Friday, April 16, 2010

Q: What is XSL?

A: XSL stands for eXtensible Stylesheet Language. It is XML-based stylesheet language. XSL describes how the XML document should be displayed.


Q: What are the XSL Parts?

A: It has 3 parts:

                1. XSLT - a language for transforming XML documents

                2. XPath - a language for navigating in XML documents

                3. XSL-FO - a language for formatting XML documents


Q: What is XSLT?

A: XSLT stands for XSL Transformations.  XSLT is a language for transforming XML documents into XHTML documents or to other XML documents. With XSLT you can add/remove elements and attributes to or from the output file. You can also rearrange and sort elements, perform tests and make decisions about which elements to hide and display, and a lot more.


Q: What is the difference between <xsl:stylesheet> and <xsl:transform>?

A: <xsl:stylesheet> and <xsl:transform> are completely synonymous and either can be used.


Q: What is template in the XSLT?

A: An XSL style sheet consists of one or more set of rules that are called templates. A template contains rules to apply when a specified node is matched.


Q: Is XSL stylesheet  an XML document?

A: Yes. XSL style sheet is an XML document. Therefore it always begins with the XML declaration: <?xml version="1.0" encoding="ISO-8859-1"?>.


Q: What is XPath?

A:  XPath, the XML Path Language, is a query language for selecting nodes from an XML document. In addition, XPath may be used to compute values (e.g., strings, numbers, or Boolean values) from the content of an XML document. It uses path expressions to navigate in XML documents and it contains a library of standard functions.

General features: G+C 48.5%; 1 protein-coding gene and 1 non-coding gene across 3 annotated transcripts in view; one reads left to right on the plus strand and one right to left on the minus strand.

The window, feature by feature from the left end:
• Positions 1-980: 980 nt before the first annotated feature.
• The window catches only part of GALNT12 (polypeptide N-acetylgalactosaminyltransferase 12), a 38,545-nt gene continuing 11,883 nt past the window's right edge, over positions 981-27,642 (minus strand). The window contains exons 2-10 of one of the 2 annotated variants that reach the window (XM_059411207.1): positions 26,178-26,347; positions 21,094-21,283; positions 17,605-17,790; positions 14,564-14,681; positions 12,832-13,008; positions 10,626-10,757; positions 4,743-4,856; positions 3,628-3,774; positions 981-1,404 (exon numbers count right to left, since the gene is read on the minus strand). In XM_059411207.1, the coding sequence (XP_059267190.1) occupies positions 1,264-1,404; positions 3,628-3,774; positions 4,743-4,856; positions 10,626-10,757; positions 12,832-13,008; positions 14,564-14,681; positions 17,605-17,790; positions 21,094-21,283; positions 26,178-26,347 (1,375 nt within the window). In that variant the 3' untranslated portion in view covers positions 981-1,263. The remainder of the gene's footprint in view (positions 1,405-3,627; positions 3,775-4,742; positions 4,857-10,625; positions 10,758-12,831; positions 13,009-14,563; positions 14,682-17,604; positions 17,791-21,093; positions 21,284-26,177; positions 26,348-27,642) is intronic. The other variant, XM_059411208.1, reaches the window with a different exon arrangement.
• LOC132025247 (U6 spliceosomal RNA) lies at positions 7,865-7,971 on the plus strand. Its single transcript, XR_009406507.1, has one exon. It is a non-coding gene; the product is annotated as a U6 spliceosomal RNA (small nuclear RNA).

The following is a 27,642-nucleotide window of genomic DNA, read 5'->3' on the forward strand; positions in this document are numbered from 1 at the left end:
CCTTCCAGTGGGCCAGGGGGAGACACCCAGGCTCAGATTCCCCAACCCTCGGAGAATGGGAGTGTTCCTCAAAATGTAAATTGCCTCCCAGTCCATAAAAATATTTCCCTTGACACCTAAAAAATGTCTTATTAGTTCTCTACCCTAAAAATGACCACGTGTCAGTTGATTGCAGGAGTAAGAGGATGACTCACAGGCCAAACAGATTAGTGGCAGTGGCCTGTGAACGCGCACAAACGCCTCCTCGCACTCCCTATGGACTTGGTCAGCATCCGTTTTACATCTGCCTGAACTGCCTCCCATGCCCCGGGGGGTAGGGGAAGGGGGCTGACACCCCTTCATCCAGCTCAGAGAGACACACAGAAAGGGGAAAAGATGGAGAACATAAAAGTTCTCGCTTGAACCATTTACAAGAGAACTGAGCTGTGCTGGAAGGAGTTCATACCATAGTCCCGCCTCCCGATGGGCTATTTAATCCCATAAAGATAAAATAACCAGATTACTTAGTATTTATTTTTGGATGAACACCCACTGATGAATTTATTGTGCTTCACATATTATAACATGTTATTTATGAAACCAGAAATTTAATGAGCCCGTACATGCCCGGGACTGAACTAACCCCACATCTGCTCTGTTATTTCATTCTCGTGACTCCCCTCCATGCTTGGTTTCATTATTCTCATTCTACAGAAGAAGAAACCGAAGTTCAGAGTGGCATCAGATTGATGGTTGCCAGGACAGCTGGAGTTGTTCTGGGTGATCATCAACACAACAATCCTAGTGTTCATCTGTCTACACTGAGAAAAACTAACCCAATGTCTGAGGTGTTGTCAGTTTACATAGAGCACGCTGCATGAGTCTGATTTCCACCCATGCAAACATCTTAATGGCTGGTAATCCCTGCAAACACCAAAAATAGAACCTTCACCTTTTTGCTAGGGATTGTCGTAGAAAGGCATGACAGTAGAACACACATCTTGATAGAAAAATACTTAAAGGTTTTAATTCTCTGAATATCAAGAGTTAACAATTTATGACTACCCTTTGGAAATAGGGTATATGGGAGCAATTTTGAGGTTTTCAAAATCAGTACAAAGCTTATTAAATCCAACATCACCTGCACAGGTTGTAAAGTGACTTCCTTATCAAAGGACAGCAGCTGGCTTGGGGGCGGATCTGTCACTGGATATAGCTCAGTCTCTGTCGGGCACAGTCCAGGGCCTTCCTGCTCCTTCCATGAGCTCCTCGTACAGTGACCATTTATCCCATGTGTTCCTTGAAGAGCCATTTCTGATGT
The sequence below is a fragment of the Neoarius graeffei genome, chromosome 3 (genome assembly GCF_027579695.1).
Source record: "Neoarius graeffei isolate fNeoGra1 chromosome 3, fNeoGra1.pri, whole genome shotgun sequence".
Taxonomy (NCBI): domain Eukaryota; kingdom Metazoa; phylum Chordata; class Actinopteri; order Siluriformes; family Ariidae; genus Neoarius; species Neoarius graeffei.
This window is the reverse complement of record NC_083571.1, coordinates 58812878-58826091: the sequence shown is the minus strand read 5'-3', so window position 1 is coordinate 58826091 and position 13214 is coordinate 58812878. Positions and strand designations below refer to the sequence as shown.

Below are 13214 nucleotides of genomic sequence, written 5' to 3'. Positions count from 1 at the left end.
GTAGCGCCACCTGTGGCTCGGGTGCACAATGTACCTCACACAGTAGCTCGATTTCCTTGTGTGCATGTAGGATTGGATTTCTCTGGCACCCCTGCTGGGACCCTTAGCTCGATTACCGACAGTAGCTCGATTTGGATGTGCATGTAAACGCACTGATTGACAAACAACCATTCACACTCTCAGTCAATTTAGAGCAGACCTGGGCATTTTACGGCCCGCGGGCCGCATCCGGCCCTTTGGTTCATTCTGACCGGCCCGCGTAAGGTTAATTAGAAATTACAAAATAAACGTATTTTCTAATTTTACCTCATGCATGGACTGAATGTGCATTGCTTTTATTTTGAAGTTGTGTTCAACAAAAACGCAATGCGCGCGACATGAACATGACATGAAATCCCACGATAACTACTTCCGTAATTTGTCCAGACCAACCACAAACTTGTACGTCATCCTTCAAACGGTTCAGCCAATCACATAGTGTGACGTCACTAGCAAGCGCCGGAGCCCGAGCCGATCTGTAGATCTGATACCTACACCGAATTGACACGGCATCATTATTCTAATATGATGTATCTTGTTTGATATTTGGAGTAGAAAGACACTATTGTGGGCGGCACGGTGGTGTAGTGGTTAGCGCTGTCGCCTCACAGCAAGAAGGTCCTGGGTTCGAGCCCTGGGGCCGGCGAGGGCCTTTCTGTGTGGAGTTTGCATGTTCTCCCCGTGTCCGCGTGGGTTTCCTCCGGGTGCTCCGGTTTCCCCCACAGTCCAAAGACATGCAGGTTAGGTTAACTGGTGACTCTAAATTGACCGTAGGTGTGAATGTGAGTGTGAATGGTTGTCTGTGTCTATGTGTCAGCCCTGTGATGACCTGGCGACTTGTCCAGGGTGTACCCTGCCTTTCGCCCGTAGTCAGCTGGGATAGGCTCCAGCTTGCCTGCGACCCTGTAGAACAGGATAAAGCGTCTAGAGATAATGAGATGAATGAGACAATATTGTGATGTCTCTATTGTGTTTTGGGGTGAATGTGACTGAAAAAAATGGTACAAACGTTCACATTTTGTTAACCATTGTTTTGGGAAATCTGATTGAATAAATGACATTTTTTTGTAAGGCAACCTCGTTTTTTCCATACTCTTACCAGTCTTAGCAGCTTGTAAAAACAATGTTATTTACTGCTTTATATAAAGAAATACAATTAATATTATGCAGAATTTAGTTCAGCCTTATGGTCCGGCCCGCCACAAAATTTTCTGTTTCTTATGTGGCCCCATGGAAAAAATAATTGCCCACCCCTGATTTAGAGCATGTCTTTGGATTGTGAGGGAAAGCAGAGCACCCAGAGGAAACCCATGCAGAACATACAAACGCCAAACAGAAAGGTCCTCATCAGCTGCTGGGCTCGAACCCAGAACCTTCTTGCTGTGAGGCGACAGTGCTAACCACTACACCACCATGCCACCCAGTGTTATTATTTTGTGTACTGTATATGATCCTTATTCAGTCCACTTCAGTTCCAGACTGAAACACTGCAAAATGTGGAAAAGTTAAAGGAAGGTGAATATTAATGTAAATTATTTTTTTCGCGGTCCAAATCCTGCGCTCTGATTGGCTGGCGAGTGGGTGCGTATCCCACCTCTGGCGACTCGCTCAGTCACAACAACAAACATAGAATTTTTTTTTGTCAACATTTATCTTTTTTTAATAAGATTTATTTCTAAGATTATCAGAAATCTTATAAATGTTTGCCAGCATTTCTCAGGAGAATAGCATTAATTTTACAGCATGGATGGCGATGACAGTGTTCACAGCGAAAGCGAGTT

Q: How many types of nodes are there in XPath?

A: In XPath, there are seven kinds of nodes:

1.       element,

2.       attribute

3.       text

4.       namespace

5.       processing-instruction

6.       comment

7.       document nodes


Q: What is atomic value in XPath?

A: Atomic values are nodes with no children or parent. E.g. Items in an XML file are atomic values.


Q: How many versions of XPath are there?

A: There are currently two versions in use.

                XPath 1.0 became a Recommendation on 16 November 1999 and is widely implemented and used, either on its own (called via an API from languages such as Java, C# or JavaScript), or embedded in languages such as XSLT or XForms.

XPath 2.0 is the current version of the language; it became a Recommendation on 23 January 2007. A number of implementations exist but are not as widely used as XPath 1.0. The XPath 2.0 language specification is much larger than XPath 1.0 and changes some of the fundamental concepts of the language such as the type system; the language specification is described in a separate article.


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